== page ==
Cuba US Relationship is improving after 54-year stalemate

The relationship between the Unites States of America and Cuba has been one that has not been easily understood, nor have they been able to reach common ground, however civil they seem to act in the public eye. Dating as far back as the 1959’s, Fidel Castro and his group successfully revolted against President Fulgencio Baptista and established a revolutionary social state, this feud has been evolving for decades. It was seen in 1961 that President Kennedy sent brigades into Cuba in an attempt to overthrow the governing body, at the time was Fidel Castro, which subsequently led to the United States banishing all trade and travel with the Caribbean island, but restrictions followed.

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Photo courtesy of blog.cvsflags.com

Although the war progressed, the Immigration Reform Act was signed between America and Cuba which resulted in ground breaking improvements and persons were permitted to travel to and from the two countries. Following this were events such as the Helms-Burton Bill, arresting of the Cuban Five and the Elian Gonzalez incident, which etched historical marks in the Cuba-United States relations timeline to this day.

Black quotes img-thingYou can’t hold the future of Cuba hostage to what happened in the past.” – President Obama, quoting a Cuban resident.

More positive decisions arise, however, decades later, as 2008 marked the year that President Obama lifted the travel restrictions and remittances on Cuba. This gave all nationals of America and Cuba the unrestricted ability to travel freely for religious, recreational and educational purposes as well as send unlimited funds to family and friends between the two countries.

Amidst the Community of Latin America and Caribbean States (CELAC) two day summit in January of 2014, there was an announcement which made reference to the restoration of ties between the United States and Cuba, which was a notion which had been strategically planned since December 2014. In December of that same year, these comments were confirmed and the both countries moved to restore diplomatic ties by swapping their respective prisoners. Cuba returned Mr. Alan Gross, the United States’ subcontractor, to America and America returned the remaining three of the Cuban five to Cuba.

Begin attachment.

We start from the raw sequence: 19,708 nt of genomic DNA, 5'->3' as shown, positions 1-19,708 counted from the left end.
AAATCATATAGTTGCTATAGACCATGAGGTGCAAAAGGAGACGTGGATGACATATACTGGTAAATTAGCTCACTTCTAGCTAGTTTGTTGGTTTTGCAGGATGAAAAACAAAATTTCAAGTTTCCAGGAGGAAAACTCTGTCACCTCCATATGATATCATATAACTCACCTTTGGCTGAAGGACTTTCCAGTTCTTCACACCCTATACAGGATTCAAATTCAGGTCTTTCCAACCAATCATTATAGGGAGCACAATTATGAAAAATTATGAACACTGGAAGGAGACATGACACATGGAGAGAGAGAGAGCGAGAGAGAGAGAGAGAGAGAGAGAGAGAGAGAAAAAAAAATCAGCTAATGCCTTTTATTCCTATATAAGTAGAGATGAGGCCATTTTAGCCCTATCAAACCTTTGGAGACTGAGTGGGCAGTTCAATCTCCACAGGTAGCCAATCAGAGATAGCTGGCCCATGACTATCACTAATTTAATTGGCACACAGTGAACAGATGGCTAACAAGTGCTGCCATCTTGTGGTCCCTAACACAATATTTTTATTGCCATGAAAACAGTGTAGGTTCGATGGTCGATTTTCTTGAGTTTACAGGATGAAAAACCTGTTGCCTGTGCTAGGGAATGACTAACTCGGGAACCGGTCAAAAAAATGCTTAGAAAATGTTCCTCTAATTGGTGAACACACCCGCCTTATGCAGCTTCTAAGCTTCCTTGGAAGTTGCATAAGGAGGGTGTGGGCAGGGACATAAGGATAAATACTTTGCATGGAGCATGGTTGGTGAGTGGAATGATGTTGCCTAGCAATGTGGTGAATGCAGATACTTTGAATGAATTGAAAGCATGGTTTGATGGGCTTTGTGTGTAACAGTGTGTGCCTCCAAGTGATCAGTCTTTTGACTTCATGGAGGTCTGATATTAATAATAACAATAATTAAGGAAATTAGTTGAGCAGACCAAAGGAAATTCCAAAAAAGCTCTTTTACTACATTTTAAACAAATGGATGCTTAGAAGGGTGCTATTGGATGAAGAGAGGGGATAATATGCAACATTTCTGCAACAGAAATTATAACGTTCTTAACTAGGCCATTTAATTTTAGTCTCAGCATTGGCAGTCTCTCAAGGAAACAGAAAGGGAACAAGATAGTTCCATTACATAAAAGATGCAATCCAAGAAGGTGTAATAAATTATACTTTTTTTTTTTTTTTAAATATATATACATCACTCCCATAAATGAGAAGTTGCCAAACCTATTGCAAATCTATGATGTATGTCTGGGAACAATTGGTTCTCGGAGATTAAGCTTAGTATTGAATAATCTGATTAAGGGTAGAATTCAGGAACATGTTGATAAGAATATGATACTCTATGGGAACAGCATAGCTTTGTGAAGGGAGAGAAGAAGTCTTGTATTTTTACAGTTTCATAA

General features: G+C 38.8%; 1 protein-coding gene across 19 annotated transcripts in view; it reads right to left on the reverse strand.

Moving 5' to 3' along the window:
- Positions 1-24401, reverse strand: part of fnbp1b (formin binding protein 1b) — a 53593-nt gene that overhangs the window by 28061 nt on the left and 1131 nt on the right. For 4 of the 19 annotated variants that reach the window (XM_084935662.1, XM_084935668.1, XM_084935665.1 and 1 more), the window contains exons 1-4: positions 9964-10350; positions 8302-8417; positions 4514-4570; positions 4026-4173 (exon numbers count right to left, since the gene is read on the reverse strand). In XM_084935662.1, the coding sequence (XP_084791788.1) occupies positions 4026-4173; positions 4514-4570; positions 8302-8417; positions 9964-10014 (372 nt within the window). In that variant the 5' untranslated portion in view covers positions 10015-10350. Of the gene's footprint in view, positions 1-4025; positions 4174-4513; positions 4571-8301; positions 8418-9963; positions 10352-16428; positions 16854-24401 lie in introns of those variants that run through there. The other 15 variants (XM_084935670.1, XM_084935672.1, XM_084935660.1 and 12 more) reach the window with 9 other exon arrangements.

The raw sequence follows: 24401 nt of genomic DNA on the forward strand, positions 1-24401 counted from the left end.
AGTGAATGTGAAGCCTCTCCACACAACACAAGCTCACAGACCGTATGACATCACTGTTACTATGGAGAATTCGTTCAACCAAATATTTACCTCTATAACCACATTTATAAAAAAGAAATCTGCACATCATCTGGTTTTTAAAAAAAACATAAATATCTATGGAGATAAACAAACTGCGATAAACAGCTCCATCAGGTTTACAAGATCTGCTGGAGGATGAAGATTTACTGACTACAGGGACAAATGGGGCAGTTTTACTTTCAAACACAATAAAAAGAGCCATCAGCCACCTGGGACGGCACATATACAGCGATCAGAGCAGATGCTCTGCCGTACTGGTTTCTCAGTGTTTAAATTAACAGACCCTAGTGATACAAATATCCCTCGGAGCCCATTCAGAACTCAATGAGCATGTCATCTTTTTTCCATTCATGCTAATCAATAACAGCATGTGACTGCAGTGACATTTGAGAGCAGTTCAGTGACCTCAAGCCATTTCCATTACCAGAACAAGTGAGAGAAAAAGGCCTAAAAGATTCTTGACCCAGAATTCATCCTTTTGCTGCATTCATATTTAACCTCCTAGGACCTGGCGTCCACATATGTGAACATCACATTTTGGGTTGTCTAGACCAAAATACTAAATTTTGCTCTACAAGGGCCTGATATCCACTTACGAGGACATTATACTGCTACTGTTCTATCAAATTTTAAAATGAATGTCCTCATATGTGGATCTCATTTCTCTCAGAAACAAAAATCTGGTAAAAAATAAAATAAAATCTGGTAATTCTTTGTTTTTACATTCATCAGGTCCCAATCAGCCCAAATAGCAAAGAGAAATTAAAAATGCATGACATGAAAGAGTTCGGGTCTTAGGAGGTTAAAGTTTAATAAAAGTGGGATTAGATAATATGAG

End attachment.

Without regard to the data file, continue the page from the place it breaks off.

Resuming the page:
“We want to develop a friendship between our two nations that is based on the equality of rights and the people’s free will,” – President Castro said in the letter, read on state-run TV.

It didn’t stop there for the relations between Cuba and America, as in May 2015, the United States removed Cuba from the Terrorism List, stating that they were no longer a threat to the country. On June 2015, President Obama announced that the American embassy in Cuba will be reopened and the Cuban embassy be reopened in America, as they were closed for over fifty years since the dispute between past presidents.

“Americans and Cubans alike are ready to move forward. I believe it’s time for Congress to do the same,” – President Barack Obama

Following the announcement of the restoration, it was received well by the public, as the majority of Americans supported the reopening of the embassies and severing the feud between America and Cuba. The Council on Foreign Relations reported that based on a poll, 63 percent of Americans were in support restoring diplomatic relations and sixty six percent wished that the trade embargo was terminated. The same Council found that in a poll conducted by Bendixen & Amandi International, a United States firm, revealed that ninety seven percent of Cubans were in support of the US/Cuba restoration of ties.

“Obama will continue to use executive authority to open US-Cuba ties around trade, investment, banking, telecommunications, pharmaceuticals, agriculture, and travel… There is a possibility that this will create a political dynamic that would ultimately shift opinion inside Congress to eventually repeal, or no longer enforce, Helms-Burton.”   – Julia Seig, a Cuba and Brazil scholar at the Lyndon B. Johnson School of Public Affairs

It is proposed that the diplomatic ties are re-established on July 20, 2015, and the embassies will reopen officially.

By Alexandra Daley

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